"50% of our collective-owned land is forest. We have many resources that attract the attention of researchers, entrepreneurs, scientists and students. We already have legal protection of our territory through a collective land title. Now we need to document our own oral rights so that those who want access to our practices and our resources do so with control, clear rules, within the framework of our principles as a town. These guides are to safeguard our traditional knowledge and to determine the benefits that will be obtained within the community”. Sara Omi Casamá, UN National Volunteer for ABS UNDP-GEF in Panama.
In Panama, the dialogues and elaboration of the Community Biocultural Protocol within the community is the UN National Volunteer Sara Omi Casamá, member of the General Congress Emberá in Alto Bayano. Building consensus on the Protocol is very important for the Embera Ipeti Community, due to its history. After the construction of a hydroelectric dam on its former territories, the town was relocated on 3,194 hectares next to the Bayano Lake, where hundred families currently live. Forced to leave their land of origin had a direct impact in their way of life and community interactions.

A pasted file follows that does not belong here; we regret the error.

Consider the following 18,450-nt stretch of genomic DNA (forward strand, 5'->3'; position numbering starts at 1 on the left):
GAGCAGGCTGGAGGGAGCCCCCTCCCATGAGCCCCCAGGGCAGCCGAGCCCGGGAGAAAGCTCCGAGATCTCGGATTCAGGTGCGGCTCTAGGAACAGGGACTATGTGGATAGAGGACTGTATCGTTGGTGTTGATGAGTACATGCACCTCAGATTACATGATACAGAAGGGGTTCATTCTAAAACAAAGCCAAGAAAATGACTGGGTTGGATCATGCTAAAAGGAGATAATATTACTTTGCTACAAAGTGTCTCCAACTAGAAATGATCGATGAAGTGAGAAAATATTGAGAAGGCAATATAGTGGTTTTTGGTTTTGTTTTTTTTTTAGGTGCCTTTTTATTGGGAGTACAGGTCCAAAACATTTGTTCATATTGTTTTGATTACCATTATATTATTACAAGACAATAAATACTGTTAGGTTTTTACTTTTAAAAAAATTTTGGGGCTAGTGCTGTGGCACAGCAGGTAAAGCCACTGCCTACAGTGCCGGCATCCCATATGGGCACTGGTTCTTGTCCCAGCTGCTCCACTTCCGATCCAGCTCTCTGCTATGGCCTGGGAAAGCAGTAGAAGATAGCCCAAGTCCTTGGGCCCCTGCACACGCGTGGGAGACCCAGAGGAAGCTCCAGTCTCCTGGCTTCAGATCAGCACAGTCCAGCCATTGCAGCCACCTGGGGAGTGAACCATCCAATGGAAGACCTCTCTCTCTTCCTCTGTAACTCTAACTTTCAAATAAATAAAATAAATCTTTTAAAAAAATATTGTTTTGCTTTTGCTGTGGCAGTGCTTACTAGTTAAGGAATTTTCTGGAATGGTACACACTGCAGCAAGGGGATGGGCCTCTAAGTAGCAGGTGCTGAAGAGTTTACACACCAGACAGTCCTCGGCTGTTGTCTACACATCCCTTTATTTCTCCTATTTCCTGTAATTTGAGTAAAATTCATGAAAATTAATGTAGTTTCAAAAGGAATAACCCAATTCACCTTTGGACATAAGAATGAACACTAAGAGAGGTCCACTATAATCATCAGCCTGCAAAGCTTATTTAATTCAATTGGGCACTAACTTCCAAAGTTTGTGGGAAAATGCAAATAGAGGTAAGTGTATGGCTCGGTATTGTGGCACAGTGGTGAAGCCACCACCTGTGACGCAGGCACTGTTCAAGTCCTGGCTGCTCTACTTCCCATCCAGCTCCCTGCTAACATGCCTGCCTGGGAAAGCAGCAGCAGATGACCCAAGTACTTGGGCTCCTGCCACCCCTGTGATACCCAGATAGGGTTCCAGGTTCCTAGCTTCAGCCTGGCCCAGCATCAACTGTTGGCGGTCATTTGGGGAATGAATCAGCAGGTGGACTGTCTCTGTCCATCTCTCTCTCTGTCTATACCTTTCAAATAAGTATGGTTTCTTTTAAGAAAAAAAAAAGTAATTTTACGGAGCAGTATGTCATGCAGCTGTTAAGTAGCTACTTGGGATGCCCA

"We have lost the traditional experience that we had with the forest before the construction of the dam. This process helped us analyzed our situation, how are we, what are we doing to take care of our knowledge, what is the role of young people, what are we looking for, what are we expecting. The elders call the protocol guides to ensure the survival of the community in time" Sara Omi Casamá, UN National Volunteer for ABS UNDP-GEF in Panama.
The process of elaborating this Community Biocultural Protocol is possible thanks to the alliance between the Embera Ipeti Community, the Ministry of Environment of the Republic of Panama and the United Nations through the UNDP-GEF Global ABS Project and the United Nations Volunteers programme. Sara Omi’s role as a volunteer in the elaboration and consensus-building process of the protocol is key, as she facilitates the creation of channels of dialogue with the traditional authority, uses the community’s cosmovision and language, and engages the community for the implementation and sustainability of the initiatives (watch Sara Omi's video here).